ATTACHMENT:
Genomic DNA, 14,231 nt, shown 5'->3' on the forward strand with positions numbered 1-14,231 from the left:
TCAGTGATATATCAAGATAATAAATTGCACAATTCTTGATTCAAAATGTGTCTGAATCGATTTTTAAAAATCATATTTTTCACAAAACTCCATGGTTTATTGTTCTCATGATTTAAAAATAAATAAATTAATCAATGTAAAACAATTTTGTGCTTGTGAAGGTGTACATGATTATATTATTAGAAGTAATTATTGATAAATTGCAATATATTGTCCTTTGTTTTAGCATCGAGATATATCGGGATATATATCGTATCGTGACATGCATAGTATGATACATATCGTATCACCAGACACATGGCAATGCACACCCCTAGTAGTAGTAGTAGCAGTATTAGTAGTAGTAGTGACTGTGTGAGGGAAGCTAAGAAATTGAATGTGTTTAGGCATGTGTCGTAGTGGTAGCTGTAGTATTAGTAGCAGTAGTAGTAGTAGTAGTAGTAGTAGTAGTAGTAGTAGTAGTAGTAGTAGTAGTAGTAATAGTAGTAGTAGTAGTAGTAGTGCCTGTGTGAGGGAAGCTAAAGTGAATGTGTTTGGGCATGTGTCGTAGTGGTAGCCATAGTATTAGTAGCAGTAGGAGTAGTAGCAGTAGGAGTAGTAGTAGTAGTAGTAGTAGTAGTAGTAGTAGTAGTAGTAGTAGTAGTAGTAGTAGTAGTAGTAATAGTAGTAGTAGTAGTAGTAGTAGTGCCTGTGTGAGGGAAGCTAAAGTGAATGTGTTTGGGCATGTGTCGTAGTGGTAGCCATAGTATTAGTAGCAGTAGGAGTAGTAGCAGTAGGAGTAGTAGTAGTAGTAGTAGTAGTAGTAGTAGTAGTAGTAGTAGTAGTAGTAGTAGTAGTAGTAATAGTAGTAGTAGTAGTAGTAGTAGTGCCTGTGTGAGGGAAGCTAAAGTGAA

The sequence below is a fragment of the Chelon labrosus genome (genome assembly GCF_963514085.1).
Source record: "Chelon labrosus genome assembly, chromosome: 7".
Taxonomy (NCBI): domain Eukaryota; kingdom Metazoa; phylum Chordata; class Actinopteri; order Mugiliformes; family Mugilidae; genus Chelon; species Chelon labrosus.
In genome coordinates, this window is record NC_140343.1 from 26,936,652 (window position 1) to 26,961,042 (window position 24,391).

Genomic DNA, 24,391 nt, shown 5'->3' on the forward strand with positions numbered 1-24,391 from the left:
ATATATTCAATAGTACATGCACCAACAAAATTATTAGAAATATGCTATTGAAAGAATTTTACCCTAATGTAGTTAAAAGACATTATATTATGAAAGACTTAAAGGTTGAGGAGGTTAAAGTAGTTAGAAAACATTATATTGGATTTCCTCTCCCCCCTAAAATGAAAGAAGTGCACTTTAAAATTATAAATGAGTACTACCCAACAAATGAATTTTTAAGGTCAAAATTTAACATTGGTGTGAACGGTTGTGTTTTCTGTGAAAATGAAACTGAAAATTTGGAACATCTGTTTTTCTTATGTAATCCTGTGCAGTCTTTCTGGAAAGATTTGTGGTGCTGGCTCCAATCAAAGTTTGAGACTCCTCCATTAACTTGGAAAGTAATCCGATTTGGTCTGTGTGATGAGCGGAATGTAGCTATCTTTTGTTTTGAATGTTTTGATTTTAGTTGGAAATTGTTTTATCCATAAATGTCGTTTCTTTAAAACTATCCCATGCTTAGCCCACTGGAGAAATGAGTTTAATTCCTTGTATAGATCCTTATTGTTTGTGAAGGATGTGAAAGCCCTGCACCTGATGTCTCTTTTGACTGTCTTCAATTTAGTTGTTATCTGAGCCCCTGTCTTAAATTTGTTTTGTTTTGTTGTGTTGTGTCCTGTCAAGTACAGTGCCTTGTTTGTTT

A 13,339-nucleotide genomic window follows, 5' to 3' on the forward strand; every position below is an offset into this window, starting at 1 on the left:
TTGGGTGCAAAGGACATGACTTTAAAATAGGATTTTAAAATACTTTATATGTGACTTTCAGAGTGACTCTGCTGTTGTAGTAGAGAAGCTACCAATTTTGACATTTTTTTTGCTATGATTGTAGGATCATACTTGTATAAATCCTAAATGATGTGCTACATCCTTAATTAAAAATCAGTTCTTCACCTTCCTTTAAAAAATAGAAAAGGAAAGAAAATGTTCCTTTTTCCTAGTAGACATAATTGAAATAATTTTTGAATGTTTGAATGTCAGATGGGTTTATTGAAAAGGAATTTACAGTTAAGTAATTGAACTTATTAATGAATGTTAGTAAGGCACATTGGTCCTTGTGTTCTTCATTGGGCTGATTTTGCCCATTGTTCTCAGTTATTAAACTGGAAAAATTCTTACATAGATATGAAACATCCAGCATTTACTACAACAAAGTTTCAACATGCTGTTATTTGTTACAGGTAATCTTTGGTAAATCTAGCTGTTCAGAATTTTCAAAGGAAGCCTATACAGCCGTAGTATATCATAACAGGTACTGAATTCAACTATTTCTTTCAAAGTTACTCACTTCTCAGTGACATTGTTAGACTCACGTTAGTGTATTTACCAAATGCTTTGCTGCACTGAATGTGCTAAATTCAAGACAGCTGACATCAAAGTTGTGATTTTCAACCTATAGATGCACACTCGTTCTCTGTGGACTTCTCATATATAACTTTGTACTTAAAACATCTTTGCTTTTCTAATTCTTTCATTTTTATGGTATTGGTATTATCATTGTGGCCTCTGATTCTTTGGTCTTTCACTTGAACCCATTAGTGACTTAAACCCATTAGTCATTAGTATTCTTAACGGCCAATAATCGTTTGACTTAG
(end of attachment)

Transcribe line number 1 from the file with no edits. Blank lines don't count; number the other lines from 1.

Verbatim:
Genomic DNA, 14,231 nt, shown 5'->3' on the forward strand with positions numbered 1-14,231 from the left: